English and the Wages of Public Cowardice

During the past four years, I have had numerous private conversations on the issue of “English” with prominent and influential public figures— high-ranking politicians and elected officials, union leaders, school administrators, academics, activists, and editorialists.

Nearly all these individuals have been skeptical of our entrenched decades-long system of Spanish- almost-only “bilingual education,” and many were even scathing in their criticism, commending my efforts at its elimination, and providing various advice and suggestions. But virtually none of these individuals has been willing to shift his statements from the private to the public arena, regarding any direct criticism of “bilingual education” as being far too risky and controversial. 

Dozens of state and nationwide public opinion polls whether commissioned by myself or by non-partisan organizations have consistently found opposition to bilingual education running at nearly 80%, with high intensity across all ethnic and ideological lines. Every major journalistic investigation of these programs—ranging from the Nation to National Review—has condemned them as wrong- headed and disastrous. Immigrant test scores have risen dramatically in California following their dismantling. And still not a word from any prominent political or national leader on these monstrously stupid programs, which still continue to destroy the education of millions of students around America, as they have done for decades. The silence is truly deafening.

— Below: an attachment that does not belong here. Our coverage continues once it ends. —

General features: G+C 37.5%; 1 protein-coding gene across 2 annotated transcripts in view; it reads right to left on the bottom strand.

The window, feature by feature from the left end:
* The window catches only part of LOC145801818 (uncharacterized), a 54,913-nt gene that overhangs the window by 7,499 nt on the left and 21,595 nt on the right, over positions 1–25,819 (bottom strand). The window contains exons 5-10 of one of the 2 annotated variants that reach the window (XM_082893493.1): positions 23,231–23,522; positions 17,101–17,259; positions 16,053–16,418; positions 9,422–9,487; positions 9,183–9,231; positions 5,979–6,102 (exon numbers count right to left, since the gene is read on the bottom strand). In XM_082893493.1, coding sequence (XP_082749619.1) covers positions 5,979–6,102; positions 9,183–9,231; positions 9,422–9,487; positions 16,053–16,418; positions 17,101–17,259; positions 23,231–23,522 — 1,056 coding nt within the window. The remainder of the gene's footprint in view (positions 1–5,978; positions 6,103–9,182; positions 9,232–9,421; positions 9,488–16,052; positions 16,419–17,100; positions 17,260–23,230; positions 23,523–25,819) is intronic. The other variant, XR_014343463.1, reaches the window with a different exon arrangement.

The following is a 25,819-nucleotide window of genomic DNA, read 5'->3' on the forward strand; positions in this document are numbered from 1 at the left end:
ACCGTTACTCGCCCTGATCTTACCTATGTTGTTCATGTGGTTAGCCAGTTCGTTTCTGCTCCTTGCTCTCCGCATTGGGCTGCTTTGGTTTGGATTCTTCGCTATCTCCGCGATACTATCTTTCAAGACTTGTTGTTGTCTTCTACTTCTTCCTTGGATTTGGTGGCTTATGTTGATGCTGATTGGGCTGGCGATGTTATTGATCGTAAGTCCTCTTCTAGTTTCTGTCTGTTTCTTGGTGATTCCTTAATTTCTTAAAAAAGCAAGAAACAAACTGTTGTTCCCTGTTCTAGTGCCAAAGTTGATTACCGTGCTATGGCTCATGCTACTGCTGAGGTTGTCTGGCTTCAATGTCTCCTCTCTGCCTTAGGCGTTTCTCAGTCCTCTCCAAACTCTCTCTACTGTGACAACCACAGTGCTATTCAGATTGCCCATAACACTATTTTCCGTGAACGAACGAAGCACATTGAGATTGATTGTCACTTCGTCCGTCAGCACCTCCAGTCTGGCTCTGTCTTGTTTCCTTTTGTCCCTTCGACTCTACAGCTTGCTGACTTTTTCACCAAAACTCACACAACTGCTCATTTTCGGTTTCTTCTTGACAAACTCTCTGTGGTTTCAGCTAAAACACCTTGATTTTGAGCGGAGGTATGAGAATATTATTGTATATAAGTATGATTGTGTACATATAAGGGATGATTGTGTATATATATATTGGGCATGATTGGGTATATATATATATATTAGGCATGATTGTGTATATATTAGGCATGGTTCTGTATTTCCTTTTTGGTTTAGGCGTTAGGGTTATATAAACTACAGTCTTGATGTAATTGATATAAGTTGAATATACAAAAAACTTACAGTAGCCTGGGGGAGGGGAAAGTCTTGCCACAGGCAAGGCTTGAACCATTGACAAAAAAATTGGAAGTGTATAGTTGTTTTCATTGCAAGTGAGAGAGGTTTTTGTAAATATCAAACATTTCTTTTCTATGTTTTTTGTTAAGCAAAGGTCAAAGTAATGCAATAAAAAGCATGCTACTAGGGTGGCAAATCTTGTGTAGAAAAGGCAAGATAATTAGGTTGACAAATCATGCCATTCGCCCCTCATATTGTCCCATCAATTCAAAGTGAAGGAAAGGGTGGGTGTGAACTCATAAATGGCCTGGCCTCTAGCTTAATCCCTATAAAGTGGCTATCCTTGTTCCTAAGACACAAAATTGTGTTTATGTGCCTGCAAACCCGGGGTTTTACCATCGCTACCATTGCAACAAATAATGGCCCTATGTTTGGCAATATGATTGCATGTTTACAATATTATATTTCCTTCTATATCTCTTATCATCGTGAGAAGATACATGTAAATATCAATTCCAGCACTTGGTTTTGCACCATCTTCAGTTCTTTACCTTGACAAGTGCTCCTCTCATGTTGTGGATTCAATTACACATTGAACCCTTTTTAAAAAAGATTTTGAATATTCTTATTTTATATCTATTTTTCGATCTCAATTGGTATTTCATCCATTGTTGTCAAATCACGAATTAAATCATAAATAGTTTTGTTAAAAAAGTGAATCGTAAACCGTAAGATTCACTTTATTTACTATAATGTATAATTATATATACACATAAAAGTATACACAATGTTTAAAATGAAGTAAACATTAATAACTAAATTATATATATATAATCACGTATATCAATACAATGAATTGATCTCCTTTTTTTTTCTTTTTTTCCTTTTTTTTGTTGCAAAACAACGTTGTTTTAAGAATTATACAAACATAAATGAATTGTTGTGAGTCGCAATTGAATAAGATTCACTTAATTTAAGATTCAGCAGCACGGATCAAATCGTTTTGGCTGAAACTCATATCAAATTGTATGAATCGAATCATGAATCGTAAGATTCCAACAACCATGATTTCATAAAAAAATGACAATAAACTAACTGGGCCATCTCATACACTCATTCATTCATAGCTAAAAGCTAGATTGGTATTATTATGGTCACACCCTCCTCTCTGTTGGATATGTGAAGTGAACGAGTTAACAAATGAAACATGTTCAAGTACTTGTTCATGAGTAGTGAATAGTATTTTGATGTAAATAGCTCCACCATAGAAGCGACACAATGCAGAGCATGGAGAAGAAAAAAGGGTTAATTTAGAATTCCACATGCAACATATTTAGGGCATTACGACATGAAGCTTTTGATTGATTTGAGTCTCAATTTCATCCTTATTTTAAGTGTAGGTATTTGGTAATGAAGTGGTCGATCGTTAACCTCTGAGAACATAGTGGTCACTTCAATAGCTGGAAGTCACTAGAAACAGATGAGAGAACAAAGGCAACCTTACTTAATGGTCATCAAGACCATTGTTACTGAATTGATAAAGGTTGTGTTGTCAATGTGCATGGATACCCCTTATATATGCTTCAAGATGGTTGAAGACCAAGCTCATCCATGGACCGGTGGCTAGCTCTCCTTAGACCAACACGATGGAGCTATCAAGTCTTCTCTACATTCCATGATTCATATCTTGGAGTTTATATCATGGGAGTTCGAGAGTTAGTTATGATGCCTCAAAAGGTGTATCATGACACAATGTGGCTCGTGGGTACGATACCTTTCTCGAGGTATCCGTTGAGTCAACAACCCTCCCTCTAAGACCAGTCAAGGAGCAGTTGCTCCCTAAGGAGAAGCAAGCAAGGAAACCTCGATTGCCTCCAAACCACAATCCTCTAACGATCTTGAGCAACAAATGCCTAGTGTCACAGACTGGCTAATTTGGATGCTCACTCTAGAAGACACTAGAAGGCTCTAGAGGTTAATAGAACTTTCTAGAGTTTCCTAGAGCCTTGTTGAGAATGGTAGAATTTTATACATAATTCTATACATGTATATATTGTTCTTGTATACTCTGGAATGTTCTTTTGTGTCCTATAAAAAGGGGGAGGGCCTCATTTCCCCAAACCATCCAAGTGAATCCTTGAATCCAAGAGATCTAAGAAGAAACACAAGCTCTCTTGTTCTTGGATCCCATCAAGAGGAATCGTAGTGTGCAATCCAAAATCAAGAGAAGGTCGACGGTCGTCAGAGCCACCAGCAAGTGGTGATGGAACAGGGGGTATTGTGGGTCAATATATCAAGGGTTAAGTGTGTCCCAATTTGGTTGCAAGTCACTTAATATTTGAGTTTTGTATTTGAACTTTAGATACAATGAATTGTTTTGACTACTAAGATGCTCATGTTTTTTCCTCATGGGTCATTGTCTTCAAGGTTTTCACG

Expecting our timorous elected leaders to do what they believe to be right but unpopular is obviously far too much to ask. But one would expect at least some of these individuals to be willing to do what is right and overwhelmingly, enormously popular. They have nothing to fear but fear itself; but this seems more than enough to deter them.

Consider the rewards that might follow a bolder approach. Ken Noonan, the Mexican-American superintendent of Oceanside near San Diego, had been a decades-long supporter of bilingual education, and founded the California Association of Bilingual Educators. In 1998, he opposed Prop. 227, but when the measure passed, fully and completely implemented the required educational changes, leading to the doubling of his students’ test scores in less than two years, and persuading him to declare his public support for English immersion.

The results of this contrary stance on such a controversial issue? Glowing press coverage in the New York Times, the Washington Post, US News, and USA Today. Major media interviews by the Jim Lehrer Newshour, CBS, and CNN. A prime speaking role at Bill Clinton’s White House conference on Hispanic Education. And endless local newspaper and television coverage, capped now by another glowing front-page profile in San Diego’s own North County Times, entitled “A Super Four Years.”

As the article makes clear, there has indeed been a clear cost to Noonan’s position—a handful of local bilingual advocates have occasionally posted critical flyers in some neighborhoods. This is the tradeoff faced by our wary politicians: on the one side, doubling test scores and thereby receiving the national praise of CBS News and the New York Times; on the other, avoiding the issue, and thereby preventing the sting of a few photocopied, anonymous flyers.

At present, the latter course seems the overwhelming choice of America’s political leaders. Such is the courage shown by the present-day heirs to George Washington, Patrick Henry, and Abraham Lincoln.

This entry was posted in Bilingual Education, UnzColumn and tagged . Bookmark the permalink.

Comments are closed.